in, or in your fruit bowl (though watch out for fruit flies). Most
of ours are picked perfectly ripe, so they should stand at least a
few days, and you should always eat them in order of ripest first.
With most of the heirlooms, you can't go on colour, so it's the
(gentle) squeeze test to find out if it's ripe (I once yelled at a
woman at a farmer's market who was squeezing our tomatoes too
hard... so please be gentle!). An unripe tomato will have virtually
no give, but a ripe one will give ever-so-slightly when squeezed.
Also, to cut your ripe tomato, you're going to need a serrated
knife, like a bread knife. Jon thought he was the only one who knew
this, until Lisa and I told him that we think it's general
knowledge. But just in case you didn't know, it makes it much
easier to get picture-perfect tomato slices! And please, for my
sake, DO marvel at how beautiful your tomatoes are on the inside as
well as the outside: a lot of the heirlooms have coloured marbelling
throughout, or complex lobes of seeds and meat that are really truly
The weather gods will not let us have lettuce, so this is a good
substitute for now. Lisa stayed home the other night to make
sauerkraut; I'm quite certain she's secretly a 90 year old lady!
However, we discussed today that the fermented veggies must be doing
her a lot of good: she's been experimenting with adding some former
no-no's back into her diet, with much success. Like it or not, it's
good for you, and sometimes that's just enough to make you want to
eat it. If Lisa can find time to make sauerkraut, you can too!
Or, you can do what I did for supper tonight, which was "lazy
cabbage rolls": Basically, I made some rice, sauteed some chopped
cabbage, made a fantastic tomato sauce out of our heirloom tomates,
and layered the three into a casserole dish, and baked at 350 until
the edges start to brown (I've seen this made other ways, but this
was the amount of lazy I felt like being tonight).
Again, rainbow bunches with tops on, if you're so inclined to
devour those, too. Our white carrots are actually very beautiful
and delicious: I used them in Jon's birthday carrot cake a couple of
weeks ago, with no complaints (though, who among us would dare
complain about cake?!). I think it's particularly interesting (from
a farming point of view) to see the varietal differences in the
carrots: our orange ones lag behind those beefy white ones by quite
a bit (they were planted at the same time). However, I'm sure most
of you are just excited to see a trio of colour on your dinner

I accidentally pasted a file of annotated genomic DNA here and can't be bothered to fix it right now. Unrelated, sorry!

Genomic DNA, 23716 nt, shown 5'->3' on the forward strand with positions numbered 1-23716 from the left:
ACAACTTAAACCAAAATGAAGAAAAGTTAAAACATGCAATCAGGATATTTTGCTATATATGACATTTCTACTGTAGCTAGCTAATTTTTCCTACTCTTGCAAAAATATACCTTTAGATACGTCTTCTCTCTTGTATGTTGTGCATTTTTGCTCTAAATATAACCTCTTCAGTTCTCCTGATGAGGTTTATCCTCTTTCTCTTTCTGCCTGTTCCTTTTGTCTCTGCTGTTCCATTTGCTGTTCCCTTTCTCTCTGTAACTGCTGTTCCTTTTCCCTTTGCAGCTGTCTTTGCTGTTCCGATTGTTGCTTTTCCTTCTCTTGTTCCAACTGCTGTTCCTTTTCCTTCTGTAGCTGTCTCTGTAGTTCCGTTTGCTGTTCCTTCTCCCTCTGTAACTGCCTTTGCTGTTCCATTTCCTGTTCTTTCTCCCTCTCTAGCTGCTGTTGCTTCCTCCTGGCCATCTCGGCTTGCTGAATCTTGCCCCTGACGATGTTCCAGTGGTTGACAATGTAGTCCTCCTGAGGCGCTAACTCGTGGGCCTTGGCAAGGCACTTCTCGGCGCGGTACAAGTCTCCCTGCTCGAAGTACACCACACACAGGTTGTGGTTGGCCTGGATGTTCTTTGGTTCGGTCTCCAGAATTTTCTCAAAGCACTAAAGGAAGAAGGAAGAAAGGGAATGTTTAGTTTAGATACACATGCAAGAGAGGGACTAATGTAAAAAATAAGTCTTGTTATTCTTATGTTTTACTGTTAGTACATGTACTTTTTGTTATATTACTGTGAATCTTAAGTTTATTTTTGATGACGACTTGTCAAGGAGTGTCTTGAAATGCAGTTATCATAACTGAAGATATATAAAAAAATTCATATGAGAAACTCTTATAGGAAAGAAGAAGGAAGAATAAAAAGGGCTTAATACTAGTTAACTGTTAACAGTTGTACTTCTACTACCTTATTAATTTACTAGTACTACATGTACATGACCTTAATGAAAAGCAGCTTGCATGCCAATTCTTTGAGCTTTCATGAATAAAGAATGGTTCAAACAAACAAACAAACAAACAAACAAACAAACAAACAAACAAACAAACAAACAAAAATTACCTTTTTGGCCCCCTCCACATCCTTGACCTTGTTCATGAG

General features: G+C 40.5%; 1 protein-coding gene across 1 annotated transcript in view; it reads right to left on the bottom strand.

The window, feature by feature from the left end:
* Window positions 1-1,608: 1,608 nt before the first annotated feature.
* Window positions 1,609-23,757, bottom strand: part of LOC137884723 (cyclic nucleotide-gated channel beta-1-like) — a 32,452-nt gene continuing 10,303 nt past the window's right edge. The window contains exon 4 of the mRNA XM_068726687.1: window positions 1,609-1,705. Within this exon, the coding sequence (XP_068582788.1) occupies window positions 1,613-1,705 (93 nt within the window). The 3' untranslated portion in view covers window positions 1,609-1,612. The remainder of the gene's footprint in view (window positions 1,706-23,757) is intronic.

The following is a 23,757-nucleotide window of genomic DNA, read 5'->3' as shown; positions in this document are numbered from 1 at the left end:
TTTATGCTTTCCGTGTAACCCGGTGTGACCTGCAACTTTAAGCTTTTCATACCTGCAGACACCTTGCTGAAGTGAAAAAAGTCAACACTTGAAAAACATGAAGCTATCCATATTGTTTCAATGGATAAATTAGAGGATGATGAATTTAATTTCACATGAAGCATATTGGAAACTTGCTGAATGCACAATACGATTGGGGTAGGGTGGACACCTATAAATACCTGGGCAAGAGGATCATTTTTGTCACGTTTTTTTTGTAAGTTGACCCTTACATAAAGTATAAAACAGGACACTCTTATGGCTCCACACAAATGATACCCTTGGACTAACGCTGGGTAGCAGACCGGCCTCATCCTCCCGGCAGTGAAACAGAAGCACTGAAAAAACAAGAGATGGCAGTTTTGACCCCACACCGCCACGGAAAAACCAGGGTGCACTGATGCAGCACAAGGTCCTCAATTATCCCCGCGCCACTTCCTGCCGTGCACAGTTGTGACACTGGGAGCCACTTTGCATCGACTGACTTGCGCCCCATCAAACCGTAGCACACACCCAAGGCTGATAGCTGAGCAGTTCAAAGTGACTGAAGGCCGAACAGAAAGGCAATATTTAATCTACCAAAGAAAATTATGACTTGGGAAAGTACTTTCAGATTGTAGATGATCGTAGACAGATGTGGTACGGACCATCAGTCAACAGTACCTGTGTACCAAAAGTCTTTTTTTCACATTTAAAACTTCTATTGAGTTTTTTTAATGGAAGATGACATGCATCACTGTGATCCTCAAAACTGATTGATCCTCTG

plates, and that's okay, too! Lisa said these are the best-tasting
carrots we've had yet, so see if you agree!
I wanted to tell you something really exciting about onions, so
of course I consulted wikipedia. I learned that when an onion is
cut it's cells are broken, which releases a gas that is an eye
irritant and causes tears to form. Some ways to prevent this from
happening (other than wearing goggles, of course!) are: cut the
onion under running water or in a bowl of water, chill or freeze the
onion, use a sharp knife which will damage less cells and release
less gas, or avoid cutting the root off until the very end, as more
of the enzymes that release the gas are concentrated in the root.
The first thing I always do is cut the root off first, so perhaps I
will change my strategy after learning this!
What's fresher tasting than a cucumber in mid-summer? It pairs
so well with your basil and tomatoes, or you can make a traditional
cucumber salad, which is really just sliced cucumber and very thinly
sliced onion, with a creamy dressing. We had one tonight with
supper, and Lisa and I made a lemon-poppyseed dressing to go with it
that was delicious. For something different, you can liven up your
water with some slices floating amongst the ice cubes.
Leeks are one of my favourite members of the onion family,
especially small ones. Those big ones are good for big pots of soup
(or clubbing people!), but these are nice little guys that are just
perfect for a stir-fry or salad or sauteed with your potatoes. The
correct way to slice a leek is to remove the end (very end part
where the roots are), cut the top where the greens darken, and then
slice length-wise (the long way) in half so you can wash and remove
any sand or dirt from the leaves at the top. Then you lay flat on a
cutting board and slice away. You can use the tops, too, they are a
more fibrous texture and might go better in soup stock or must be
sliced very thinly.
Full-size baskets also get:
This is the first fruitful result of a later season planting of
radishes. They are very spicy, reflecting the heat that they
endured to grow in.
We're excited to be shipping you the first of our pepper
harvest! There's a few different ones that may greet you in your
full-share bag: a purple sweet bell, a yellow banana that has mild
heat, and some spicy green ones.
Filet beans (the very skinny ones in your basket this week) are
one of our true stars of the harvest this season. They are a pain
in the butt to pick, overshadowed only by how excited everyone is to
see them, and how quickly they fly off the table at the farmer's
market, thus making it all worth it. I can see why people get
excited over them: they are truly a gourmet item!
A bride walked down the aisle on Saturday with flowers from
Watershed Farm: What an honor for us!
Hope you have a great week and enjoy all the bounty in your basket!